Buy now, pay later, suppliers reveal millions of losses
Declining sales growth, millions of losses and more regulations could be bad news for the controversial industry.
Australian suppliers who buy now, pay later took a hit in the stock market with shares plunging an average of 80%, the sector shedding millions and a reported decline in consumer interest in the product.
Investors have been scrambling to sell stocks that have fallen nearly 12% in prices in a single trading session.
The Australian market is saturated with BNPL providers with 12 listed on the Australian Stock Exchange – the largest number in the world.
Afterpay reported a loss of $ 156.3 million for the last fiscal year, up nearly 700% from last year.
Rival service BNPL Zip also reported a loss of $ 652 million, a whopping 3,000 percent increase from last year when it reported a $ 20 million deficit.
Grant Halverson, chief executive of McLean Roche Consulting, said many people were shocked by Zip’s dramatic loss.
âThe sector lost over $ 1.05 billion in 2021, which worries many investors,â he said. The Guardian.
âMost of the 2021 reports from BNPL applications were bad, as sales growth declined, credit losses increased, and cash consumption increased, a number looking questionable in terms of cash flow. “
It comes as consumer groups have warned BNPL’s services could contribute to a ‘spiral of debt’ for those already in trouble, with calls for the industry to be more strictly regulated like other financial products. such as credit cards.
Katherine Temple, director of policy and campaigns at the Consumer Action Law Center, has previously pointed out that young people could have problems if they rely on BNPL’s services.
“Buy now, pay later, suppliers are normalizing the debt of very young Australians who are in the early stages of their financial independence and the decisions we make when we are young can have very long term implications for our future money,” he said. she declared.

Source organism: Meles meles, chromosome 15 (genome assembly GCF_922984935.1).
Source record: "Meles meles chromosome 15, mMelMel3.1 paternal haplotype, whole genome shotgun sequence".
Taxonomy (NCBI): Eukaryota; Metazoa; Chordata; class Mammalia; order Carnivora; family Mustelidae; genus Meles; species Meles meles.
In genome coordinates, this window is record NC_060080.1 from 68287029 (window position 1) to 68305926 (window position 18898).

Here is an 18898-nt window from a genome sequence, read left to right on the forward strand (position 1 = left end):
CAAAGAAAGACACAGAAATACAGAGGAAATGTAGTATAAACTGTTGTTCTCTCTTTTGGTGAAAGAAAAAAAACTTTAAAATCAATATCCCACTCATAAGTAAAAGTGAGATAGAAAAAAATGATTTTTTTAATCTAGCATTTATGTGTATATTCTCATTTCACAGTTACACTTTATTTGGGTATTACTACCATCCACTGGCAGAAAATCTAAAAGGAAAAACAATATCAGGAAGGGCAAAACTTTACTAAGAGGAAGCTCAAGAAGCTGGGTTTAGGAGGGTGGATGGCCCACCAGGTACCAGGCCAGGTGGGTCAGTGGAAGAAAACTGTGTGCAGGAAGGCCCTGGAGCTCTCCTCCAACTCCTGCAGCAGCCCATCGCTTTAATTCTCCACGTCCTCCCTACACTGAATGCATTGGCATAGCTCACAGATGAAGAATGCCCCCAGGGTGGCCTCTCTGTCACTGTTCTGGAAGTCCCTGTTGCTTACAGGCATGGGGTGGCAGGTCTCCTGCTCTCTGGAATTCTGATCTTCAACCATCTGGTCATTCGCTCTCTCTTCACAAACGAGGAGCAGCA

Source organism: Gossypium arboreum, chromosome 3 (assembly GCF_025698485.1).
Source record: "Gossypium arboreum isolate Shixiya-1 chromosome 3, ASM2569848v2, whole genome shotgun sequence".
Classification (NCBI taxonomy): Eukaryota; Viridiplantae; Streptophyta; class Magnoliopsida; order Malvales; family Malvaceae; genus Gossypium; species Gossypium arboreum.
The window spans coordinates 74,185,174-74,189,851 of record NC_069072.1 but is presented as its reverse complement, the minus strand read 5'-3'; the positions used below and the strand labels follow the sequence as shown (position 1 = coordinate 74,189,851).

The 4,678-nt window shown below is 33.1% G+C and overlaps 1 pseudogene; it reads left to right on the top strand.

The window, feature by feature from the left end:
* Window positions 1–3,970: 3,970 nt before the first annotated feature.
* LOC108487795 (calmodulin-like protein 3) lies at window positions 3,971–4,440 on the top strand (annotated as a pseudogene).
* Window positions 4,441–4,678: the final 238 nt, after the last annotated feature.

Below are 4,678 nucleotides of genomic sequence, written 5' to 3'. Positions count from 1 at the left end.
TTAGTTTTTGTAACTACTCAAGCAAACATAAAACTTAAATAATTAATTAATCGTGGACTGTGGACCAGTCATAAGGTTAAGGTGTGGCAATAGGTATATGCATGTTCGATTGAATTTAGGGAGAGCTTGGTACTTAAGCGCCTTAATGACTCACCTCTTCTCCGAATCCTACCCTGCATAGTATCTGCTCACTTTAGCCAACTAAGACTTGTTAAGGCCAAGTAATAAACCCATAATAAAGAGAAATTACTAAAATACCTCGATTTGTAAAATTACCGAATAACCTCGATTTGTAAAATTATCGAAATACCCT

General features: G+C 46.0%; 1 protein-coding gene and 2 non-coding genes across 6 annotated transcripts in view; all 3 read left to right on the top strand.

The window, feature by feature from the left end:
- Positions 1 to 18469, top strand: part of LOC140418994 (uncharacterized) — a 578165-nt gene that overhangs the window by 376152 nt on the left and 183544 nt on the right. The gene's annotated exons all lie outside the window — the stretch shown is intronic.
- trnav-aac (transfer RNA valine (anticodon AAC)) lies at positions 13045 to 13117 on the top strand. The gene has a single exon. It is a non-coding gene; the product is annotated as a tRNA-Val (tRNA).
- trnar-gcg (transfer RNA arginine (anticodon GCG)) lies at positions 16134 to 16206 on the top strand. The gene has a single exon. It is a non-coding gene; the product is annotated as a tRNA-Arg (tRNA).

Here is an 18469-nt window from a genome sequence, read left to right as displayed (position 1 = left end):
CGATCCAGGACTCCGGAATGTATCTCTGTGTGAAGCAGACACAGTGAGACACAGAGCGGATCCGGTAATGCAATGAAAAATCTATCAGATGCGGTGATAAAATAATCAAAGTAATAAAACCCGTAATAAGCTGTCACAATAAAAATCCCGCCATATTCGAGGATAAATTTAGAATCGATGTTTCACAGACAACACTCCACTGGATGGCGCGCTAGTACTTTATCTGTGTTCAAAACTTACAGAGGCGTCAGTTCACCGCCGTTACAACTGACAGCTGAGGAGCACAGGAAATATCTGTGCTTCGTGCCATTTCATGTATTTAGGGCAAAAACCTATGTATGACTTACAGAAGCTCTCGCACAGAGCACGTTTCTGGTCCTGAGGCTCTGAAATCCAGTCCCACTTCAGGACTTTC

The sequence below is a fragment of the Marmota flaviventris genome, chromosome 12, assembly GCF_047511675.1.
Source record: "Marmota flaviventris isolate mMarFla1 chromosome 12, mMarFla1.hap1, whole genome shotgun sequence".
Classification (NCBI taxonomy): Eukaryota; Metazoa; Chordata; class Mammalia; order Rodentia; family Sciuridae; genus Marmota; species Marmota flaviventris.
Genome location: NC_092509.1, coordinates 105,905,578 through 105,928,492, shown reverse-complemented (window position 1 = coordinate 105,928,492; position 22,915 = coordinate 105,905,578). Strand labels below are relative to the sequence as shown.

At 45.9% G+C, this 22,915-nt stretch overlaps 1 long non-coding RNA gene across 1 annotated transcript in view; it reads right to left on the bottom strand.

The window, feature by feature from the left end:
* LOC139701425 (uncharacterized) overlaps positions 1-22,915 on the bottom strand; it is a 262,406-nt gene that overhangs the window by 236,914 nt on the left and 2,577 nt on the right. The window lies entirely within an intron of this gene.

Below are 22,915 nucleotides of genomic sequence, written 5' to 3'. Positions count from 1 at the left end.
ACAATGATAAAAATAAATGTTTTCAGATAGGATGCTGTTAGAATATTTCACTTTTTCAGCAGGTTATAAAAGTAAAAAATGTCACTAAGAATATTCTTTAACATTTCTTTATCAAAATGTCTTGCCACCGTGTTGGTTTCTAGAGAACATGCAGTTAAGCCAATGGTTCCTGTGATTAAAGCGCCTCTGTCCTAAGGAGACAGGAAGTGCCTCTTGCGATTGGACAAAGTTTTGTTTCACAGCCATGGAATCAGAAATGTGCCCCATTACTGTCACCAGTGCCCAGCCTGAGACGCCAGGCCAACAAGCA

âI think in general people should know that this product is not free, especially if you can’t pay on time and it can easily become a problem. “
Meanwhile, Zip shares fell 63% from their peak, while another provider, Openpay, racked up a series of bad debts as it entered the US and UK markets with warnings that it could weaken if more money was not raised or new actions. issued, according to the accounting firm PricewaterhouseCoopers.
Lesser-known players like IOUpay have seen a dramatic 96% drop from its peak, according to Mr Halverson, and another called Fatfish has fallen 84%.
To add to the already fierce competition, payments giant PayPal also announced it was rushing into space earlier this year by offering BNPL to its nine million Australian customers, but said it would not charge any fees. late fee.
In what could add to the industry’s woes, the Reserve Bank of Australia (RBA) has also signaled changing rules to allow retailers to pass on fees charged by BNPL providers to customers, potentially making the payment option much less attractive. .
Mr Halverson also noted that RBA figures showed BNPL spending was flat, with sales of $ 11.5 billion in one year, suggesting the industry may have already peaked in Australia.